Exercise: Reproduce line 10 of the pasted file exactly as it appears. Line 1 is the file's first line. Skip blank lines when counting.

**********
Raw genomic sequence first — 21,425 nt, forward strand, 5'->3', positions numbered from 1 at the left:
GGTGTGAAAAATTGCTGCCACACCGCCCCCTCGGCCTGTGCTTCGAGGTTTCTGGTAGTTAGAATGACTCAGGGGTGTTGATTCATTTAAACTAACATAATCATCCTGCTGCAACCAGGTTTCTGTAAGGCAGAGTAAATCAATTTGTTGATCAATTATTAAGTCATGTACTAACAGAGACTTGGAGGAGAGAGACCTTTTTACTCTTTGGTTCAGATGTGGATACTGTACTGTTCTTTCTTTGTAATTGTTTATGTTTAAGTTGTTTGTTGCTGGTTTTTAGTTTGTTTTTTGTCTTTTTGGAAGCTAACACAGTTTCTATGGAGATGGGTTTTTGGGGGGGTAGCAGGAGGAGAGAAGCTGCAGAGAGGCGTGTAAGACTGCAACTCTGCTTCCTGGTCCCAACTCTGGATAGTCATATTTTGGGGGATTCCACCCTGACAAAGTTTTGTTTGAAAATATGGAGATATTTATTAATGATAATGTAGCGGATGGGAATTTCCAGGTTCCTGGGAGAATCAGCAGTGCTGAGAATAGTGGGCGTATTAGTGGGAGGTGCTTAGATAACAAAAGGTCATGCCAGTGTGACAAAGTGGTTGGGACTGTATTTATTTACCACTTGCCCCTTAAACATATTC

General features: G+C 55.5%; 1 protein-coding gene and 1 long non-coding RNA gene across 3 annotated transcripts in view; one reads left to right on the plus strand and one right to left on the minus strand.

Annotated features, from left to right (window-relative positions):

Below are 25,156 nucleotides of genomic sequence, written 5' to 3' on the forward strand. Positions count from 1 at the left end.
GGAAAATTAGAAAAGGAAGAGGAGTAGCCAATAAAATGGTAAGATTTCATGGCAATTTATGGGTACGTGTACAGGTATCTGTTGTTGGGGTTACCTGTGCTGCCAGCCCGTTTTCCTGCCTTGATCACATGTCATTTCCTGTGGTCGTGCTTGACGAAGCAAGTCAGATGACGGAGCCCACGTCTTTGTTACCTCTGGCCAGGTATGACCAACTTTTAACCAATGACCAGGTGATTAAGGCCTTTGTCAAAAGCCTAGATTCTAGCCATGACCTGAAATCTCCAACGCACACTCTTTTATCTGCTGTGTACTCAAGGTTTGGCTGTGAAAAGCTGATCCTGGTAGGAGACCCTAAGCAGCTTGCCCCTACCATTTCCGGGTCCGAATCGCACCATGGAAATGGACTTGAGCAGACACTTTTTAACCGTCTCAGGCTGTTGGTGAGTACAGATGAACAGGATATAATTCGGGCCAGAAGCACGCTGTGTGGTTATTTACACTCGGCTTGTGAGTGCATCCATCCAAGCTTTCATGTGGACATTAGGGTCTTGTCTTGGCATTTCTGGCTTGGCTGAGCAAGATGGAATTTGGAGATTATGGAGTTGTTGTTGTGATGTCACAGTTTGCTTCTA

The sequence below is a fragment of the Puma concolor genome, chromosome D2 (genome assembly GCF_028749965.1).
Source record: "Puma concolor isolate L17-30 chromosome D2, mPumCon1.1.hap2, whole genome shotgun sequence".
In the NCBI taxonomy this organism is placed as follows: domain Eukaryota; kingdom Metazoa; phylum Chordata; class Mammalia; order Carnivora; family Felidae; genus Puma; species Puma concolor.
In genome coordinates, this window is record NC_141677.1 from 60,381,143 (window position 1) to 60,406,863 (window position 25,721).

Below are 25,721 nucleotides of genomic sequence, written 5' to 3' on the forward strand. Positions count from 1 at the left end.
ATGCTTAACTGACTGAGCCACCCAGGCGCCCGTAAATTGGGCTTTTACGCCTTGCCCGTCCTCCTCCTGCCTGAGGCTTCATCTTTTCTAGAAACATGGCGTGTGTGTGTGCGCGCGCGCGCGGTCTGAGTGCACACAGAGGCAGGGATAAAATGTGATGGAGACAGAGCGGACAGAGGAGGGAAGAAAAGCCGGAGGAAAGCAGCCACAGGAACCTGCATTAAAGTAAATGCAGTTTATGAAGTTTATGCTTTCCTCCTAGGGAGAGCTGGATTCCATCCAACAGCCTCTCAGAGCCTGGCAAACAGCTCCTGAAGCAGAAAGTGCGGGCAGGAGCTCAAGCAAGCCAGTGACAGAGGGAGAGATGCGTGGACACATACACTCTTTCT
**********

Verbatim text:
In genome coordinates, this window is record NC_141677.1 from 60,381,143 (window position 1) to 60,406,863 (window position 25,721).